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11 Jul 2015

Dare to Do Something Different!

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July 11, 2015 Category: Travel Posted by:

ABOVE PHOTO:  Four Little Girks Exhibit at Newseum


By Renée S. Gordon

“Once a year, go someplace you’ve never been before.” – Dalai Lama

Summer, no matter where you live, brings an opportunity to expand your horizons by experiencing new and different places and activities. Philadelphia affords people more than their share of chances to do just that because it is located within two hours of an awe-inspiring number of outdoor activities, restaurants, events, museums and historic sites and here are a few of the most intriguing events and activities that are available right now. Hurry and read the column and start your adventure immediately.

Marie Joseph Paul Yves Roch Gilbert du Motier, Marquis de Lafayette was born in 1757, a French aristocrat but dedicated his life to the cause of freedom in both France and America. In 1777 he purchased and outfitted a ship and sailed for the colonies to volunteer his services to General Washington. He rose to the rank of major general in the Continental Army and after being wounded in the Battle of Brandywine he returned to France in 1778. He would go on to become a member of anti-slavery societies on two continents and an advocate of universal civil rights and religious freedom.

While recuperating in France he convinced King Louis XVI to aid the American cause by sending uniforms, munitions, five frigates and a 6,000 man armed force commanded by French Gen. de Rochambeau.  On March 21, 1780 Lafayette set sail aboard the L’Hermione, a French frigate, from the Port of Rochefort. The 38-day, 3918-mile, voyage arrived in Boston to a 13-gun salute on April 28th. In May the ship sailed on to Philadelphia. Lafayette’s second visit to the colonies would be the final time he would see Washington because he would not return until invited by President Monroe in 1824. On his third visit he toured all 24 of the states in the Union at that time and was honored at each stop. Lafayette died in 1834 and 168-years later Congress granted him honorary American citizenship.

The original L’Hermione, built in Rochefort, was one of four light frigates built for speed. The ship was constructed over a period of 11-months and featured 16,000 square feet of sail and 34 cannons. A replica of L’Hermione, representing America’s oldest ally, will make the transcontinental journey this summer, sponsored by private donors and local French municipalities, to promote educational, cultural and tourism opportunities and our longstanding relationship.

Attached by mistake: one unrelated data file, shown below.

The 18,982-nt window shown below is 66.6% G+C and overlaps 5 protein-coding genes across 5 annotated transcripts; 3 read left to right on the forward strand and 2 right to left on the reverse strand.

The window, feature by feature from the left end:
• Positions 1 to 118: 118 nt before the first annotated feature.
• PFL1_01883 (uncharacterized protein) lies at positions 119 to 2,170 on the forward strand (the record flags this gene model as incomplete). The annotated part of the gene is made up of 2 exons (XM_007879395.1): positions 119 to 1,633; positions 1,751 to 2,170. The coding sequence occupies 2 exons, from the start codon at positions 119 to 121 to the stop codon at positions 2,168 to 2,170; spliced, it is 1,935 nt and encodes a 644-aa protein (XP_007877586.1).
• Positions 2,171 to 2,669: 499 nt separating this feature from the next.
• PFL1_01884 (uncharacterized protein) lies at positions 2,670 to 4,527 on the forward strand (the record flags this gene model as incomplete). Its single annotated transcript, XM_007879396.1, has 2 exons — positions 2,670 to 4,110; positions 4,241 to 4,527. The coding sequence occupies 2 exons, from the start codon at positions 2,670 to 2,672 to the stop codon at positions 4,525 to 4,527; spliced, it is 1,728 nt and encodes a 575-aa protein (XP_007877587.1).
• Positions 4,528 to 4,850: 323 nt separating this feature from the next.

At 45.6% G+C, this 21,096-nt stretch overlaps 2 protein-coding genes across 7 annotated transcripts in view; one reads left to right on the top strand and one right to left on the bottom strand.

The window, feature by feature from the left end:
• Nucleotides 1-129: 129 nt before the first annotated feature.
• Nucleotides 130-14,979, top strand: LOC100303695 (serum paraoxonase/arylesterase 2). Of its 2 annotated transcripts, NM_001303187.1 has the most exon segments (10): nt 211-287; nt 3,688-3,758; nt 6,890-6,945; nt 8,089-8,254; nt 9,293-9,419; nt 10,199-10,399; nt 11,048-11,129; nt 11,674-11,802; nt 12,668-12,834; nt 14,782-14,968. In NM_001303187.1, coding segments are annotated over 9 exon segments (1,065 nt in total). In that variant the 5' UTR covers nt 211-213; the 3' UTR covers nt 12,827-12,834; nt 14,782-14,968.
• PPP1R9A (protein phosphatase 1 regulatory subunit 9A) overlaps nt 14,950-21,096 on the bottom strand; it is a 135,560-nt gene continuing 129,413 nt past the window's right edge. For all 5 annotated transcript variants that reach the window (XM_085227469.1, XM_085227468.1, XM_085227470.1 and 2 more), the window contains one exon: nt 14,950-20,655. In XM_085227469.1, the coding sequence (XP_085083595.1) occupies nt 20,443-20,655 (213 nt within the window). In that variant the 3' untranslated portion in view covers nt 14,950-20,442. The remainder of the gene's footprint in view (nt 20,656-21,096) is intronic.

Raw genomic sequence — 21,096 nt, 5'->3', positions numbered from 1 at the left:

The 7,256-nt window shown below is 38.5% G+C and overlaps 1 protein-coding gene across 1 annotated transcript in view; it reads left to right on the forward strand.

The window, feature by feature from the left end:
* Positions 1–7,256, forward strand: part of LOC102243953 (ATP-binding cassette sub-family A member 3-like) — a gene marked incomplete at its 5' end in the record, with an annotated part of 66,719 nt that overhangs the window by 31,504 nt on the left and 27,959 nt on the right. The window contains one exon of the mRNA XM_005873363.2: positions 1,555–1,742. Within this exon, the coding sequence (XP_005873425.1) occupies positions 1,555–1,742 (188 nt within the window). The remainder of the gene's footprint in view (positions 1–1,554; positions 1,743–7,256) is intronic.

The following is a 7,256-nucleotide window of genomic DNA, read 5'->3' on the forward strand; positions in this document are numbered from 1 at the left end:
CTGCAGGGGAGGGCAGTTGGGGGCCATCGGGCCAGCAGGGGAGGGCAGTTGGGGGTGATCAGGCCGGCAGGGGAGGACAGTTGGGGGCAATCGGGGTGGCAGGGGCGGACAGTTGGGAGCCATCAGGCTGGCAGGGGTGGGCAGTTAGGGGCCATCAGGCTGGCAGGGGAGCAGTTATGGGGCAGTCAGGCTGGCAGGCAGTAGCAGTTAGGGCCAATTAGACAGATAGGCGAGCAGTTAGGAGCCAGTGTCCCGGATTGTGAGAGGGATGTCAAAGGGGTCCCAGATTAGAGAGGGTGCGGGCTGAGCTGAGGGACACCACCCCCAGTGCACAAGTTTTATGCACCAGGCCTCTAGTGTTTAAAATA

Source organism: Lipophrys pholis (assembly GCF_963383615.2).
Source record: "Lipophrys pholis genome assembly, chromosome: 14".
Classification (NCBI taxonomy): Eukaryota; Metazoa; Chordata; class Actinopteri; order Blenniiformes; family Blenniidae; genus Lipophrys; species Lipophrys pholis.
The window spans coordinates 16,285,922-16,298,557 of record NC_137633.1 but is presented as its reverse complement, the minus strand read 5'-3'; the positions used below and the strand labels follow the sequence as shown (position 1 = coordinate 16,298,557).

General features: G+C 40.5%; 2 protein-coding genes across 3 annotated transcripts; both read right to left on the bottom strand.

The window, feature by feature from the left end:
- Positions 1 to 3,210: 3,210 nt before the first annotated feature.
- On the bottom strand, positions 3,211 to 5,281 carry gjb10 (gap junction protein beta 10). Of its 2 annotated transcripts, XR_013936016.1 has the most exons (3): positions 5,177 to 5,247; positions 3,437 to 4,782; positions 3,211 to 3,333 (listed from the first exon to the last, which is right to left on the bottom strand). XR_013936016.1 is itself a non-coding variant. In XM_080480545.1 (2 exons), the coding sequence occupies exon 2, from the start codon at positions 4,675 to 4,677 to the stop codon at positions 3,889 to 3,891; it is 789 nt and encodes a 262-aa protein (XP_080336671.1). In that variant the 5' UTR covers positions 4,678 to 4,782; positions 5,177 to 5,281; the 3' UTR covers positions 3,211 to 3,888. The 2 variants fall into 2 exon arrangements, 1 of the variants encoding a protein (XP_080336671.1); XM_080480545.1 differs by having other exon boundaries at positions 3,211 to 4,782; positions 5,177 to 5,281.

The House of Hennessy is a major sponsor of the project and the brand is intrinsically linked with Lafayette and L’Hermione. Richard Hennessy founded the house in 1765 in Cognac, France and was already thriving by the time Lafayette had barrels of it loaded aboard the ship. Cognac will once again make the voyage with two barrels of rare, limited edition, Hennessy 250 Collector Blend Cognac to be donated to charity.

Unlike the original the reproduction of L’Hermione took 17-years, 2,000 French oak trees and $21.6-million to produce. The ship will travel northward along the East Coast from Yorktown, Virginia to Castine, Maine docking eleven times. A schedule of public events and activities are planned as part of Hermione Voyage 2015. Tools are available online to track L’Hermione’s daily progress.!follow-hermione/c6gz

Washington, DC is a never-ending source of “different” things to do. Contrary to what some believe it is not filled with musty museums and dry historic attractions but is instead a place of constant reinvention and technological improvement. No, factual history does not “change,” but the way we view and interpret it is constantly evolving and DC is the best place to become part of the adventure.

The National Mall, “America’s Front Yard,” is a green space at the heart of central, southwest, Washington, DC. Since the 19th-century it has functioned as a place for celebrations, protests, huge gatherings and quiet musings. The original area designated as “The Mall” was the land that extended from the US Capital to the Washington Monument. Arrayed around the National Mall and in close proximity are the 19 Smithsonian museums and more than 100 private museums. The National Mall includes West Potomac Park and the most important monuments. Visitors can access a wonderful interactive site that provides maps, history and historic photographs.

Major Pierre Charles L’Enfant, came from France to join the revolutionary cause. Washington selected him, because of his engineering background, to design the new capital city based on the design of European cities. The two highest points were to be used as sites for the Presidential Palace and Congress House and Lafayette Park was originally President’s Park. Once the land became public it was renamed Jackson Square and it was not until Lafayette’s visit in the 1830s that the park was renamed in his honor.